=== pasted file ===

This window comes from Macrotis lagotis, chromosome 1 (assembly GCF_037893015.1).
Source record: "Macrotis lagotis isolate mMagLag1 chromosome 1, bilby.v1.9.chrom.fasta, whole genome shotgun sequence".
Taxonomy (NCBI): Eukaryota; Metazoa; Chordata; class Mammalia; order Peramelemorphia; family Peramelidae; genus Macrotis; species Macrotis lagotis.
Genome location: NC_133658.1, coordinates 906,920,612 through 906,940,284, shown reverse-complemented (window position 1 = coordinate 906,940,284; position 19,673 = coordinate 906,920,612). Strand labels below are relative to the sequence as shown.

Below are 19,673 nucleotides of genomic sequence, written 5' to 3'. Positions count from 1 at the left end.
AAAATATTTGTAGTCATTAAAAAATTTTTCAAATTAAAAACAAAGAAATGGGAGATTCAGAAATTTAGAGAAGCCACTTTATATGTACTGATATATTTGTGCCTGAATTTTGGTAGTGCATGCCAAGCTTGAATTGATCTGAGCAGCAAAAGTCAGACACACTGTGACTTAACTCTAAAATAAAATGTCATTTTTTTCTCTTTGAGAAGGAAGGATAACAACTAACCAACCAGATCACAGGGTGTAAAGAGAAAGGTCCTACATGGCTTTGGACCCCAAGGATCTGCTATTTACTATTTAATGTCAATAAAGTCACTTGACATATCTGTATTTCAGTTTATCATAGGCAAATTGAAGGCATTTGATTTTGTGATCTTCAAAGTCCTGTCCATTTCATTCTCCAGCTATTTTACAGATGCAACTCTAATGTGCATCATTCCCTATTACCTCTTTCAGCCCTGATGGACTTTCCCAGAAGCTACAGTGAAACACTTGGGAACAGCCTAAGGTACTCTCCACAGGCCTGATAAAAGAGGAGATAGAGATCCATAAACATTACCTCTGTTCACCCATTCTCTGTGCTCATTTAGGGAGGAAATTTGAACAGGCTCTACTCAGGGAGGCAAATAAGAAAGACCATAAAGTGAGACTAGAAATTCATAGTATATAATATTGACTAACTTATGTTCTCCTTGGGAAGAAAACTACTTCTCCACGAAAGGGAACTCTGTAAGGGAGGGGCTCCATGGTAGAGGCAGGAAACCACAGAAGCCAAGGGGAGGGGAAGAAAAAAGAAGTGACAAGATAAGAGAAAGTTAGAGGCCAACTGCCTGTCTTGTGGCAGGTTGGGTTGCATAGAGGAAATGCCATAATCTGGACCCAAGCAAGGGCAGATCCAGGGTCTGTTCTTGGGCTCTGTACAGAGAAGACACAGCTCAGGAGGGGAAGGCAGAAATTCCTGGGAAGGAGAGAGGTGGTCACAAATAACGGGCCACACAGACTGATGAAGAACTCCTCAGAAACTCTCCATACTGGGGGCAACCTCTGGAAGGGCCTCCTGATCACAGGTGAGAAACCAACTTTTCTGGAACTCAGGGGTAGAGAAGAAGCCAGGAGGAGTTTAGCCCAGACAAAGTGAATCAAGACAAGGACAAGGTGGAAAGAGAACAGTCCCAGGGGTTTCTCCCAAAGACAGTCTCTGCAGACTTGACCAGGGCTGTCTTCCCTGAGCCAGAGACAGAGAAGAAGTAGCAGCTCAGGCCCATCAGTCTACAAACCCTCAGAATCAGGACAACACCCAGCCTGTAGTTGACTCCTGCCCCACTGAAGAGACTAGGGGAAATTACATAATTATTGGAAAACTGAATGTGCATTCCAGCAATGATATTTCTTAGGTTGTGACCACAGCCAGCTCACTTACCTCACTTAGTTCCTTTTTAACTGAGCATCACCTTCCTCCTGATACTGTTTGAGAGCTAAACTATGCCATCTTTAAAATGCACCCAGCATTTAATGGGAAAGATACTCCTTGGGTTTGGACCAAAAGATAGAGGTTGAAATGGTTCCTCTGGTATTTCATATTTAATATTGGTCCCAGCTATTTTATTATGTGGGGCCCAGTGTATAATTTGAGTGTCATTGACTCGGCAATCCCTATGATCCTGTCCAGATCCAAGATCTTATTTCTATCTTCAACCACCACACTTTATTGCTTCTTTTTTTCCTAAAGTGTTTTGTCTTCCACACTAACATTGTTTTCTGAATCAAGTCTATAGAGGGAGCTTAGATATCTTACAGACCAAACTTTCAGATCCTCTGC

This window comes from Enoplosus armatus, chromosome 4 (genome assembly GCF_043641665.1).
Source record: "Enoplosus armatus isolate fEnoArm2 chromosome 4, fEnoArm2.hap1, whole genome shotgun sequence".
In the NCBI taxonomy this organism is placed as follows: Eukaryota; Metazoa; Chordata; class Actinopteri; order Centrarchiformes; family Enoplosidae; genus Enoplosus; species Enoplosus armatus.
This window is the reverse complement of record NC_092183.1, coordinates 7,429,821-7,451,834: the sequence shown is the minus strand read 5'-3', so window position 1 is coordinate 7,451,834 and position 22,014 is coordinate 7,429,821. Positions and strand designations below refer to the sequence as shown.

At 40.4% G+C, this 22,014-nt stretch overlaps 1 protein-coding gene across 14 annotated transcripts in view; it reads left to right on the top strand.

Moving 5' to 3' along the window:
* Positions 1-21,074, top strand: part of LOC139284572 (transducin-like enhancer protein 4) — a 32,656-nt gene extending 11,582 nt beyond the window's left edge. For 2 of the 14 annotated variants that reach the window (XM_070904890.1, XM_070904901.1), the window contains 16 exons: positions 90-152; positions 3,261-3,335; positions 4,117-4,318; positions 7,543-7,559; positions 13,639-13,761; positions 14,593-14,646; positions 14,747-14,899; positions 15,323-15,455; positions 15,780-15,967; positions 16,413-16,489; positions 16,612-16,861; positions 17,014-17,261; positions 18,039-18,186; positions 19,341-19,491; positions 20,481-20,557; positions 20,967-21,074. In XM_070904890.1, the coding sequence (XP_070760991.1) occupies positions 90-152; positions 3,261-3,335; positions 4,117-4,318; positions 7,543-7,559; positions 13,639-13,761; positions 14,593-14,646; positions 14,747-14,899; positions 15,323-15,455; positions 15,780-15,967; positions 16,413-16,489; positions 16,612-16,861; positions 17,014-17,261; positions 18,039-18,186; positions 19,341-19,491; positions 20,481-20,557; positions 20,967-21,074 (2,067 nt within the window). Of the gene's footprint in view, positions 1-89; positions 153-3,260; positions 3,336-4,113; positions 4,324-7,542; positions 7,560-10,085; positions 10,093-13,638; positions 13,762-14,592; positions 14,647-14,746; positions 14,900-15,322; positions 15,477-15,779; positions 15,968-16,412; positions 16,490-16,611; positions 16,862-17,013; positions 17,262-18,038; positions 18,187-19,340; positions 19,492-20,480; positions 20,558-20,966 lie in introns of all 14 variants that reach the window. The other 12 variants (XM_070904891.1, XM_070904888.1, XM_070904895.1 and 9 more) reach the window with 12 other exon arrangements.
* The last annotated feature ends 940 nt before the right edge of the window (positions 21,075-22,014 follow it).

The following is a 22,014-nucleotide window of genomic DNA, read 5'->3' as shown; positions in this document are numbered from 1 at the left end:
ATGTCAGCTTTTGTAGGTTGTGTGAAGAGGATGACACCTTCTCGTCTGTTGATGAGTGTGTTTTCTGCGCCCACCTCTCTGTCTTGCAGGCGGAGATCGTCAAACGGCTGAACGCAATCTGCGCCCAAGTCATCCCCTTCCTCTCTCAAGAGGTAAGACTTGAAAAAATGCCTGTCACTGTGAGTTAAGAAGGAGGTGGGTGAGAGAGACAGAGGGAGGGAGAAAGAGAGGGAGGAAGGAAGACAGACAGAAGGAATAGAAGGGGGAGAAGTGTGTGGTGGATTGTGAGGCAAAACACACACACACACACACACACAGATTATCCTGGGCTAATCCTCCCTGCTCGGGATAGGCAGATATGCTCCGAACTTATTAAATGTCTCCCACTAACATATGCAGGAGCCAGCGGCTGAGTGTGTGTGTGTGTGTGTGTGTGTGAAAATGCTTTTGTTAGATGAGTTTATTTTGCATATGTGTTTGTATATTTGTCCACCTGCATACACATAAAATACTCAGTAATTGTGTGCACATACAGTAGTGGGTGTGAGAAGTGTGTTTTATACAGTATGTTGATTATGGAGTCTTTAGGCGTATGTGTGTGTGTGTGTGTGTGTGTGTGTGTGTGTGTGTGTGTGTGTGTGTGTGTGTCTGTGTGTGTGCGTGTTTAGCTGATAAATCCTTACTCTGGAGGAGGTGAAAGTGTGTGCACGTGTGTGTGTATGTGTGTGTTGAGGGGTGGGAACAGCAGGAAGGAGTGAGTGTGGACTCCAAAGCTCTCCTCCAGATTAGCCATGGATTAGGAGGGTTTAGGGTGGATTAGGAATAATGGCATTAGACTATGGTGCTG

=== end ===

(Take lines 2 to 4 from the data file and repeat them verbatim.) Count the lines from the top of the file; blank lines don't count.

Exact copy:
Source record: "Macrotis lagotis isolate mMagLag1 chromosome 1, bilby.v1.9.chrom.fasta, whole genome shotgun sequence".
Taxonomy (NCBI): Eukaryota; Metazoa; Chordata; class Mammalia; order Peramelemorphia; family Peramelidae; genus Macrotis; species Macrotis lagotis.
Genome location: NC_133658.1, coordinates 906,920,612 through 906,940,284, shown reverse-complemented (window position 1 = coordinate 906,940,284; position 19,673 = coordinate 906,920,612). Strand labels below are relative to the sequence as shown.